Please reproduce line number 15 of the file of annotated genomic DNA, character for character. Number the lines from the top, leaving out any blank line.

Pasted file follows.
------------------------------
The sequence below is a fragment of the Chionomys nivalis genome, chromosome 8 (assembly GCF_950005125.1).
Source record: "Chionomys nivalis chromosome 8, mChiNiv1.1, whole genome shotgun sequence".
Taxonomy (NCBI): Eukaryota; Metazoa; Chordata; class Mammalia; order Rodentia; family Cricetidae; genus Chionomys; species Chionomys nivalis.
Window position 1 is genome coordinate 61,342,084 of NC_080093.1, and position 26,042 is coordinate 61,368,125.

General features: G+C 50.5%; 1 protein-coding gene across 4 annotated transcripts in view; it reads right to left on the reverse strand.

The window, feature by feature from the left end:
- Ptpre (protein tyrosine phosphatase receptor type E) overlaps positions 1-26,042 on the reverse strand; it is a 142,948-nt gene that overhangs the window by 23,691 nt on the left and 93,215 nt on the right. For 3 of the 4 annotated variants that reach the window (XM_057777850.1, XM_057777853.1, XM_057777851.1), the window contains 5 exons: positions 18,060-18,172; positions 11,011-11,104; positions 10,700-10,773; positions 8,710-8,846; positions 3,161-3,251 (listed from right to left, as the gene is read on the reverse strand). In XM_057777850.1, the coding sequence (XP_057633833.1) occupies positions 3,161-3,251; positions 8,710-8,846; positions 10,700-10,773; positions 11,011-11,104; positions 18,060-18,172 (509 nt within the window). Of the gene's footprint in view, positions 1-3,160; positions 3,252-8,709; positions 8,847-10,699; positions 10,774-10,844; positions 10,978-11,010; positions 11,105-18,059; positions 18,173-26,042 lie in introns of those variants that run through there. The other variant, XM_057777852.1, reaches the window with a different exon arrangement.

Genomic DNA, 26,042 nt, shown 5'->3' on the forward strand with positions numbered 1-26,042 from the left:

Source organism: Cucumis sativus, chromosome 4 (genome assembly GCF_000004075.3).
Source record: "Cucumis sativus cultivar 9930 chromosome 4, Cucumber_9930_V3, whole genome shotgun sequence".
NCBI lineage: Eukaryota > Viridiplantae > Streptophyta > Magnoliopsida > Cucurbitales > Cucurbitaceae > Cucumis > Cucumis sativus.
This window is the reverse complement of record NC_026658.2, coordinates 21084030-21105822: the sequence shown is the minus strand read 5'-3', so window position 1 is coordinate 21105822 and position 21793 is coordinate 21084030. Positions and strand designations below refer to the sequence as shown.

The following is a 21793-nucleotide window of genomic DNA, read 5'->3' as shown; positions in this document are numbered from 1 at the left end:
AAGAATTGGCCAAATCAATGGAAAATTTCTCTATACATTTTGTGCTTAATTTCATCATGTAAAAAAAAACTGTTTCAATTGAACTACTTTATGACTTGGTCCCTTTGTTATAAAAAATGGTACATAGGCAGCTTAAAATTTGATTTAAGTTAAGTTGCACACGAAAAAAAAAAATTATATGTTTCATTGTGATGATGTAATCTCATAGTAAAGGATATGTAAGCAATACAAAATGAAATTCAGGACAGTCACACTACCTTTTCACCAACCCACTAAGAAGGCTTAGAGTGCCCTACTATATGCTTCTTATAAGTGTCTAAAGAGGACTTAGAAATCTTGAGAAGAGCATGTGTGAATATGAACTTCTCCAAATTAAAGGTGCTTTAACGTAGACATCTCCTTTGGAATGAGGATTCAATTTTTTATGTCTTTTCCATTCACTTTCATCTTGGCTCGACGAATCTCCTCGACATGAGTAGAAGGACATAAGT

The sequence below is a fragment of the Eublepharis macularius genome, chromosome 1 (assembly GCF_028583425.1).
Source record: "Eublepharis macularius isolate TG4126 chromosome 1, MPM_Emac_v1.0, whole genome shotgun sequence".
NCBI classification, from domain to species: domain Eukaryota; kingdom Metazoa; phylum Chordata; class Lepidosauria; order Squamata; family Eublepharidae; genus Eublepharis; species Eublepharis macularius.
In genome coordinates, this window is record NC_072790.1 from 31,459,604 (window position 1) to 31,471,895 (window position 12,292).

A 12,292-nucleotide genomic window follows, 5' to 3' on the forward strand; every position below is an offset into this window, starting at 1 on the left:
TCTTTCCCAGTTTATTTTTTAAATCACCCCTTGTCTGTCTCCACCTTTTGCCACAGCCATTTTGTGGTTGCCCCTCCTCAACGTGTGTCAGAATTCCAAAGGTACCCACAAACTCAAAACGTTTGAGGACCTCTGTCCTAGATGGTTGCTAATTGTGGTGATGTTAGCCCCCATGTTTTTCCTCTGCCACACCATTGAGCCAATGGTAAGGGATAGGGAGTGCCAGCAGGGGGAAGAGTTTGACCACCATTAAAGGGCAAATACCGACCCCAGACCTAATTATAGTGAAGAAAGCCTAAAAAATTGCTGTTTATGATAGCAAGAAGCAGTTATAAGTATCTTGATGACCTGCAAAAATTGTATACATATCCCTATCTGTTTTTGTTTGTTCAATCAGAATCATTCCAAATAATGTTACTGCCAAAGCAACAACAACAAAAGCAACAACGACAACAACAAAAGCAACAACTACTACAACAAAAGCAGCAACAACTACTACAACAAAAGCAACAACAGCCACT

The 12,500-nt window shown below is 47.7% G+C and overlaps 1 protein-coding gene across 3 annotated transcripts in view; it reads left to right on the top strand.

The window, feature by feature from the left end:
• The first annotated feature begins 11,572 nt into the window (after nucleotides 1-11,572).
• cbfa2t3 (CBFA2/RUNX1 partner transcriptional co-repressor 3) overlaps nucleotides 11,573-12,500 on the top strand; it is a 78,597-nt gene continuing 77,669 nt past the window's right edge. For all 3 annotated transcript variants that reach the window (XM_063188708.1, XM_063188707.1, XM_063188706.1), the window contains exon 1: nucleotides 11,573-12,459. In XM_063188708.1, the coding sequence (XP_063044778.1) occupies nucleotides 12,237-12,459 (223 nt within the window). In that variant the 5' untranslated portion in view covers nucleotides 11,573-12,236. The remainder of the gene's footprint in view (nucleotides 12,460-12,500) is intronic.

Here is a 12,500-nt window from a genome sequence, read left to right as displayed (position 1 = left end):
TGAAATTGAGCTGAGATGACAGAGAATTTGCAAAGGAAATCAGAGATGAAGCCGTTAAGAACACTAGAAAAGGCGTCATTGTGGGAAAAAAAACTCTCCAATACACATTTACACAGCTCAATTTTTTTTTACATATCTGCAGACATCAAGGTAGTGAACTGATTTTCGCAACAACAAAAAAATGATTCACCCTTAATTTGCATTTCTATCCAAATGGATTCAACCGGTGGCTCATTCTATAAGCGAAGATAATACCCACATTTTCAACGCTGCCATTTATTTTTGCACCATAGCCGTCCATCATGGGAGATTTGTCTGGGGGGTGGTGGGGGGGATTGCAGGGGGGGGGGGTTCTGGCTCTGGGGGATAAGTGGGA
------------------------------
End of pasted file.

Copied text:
The sequence below is a fragment of the Eublepharis macularius genome, chromosome 1 (assembly GCF_028583425.1).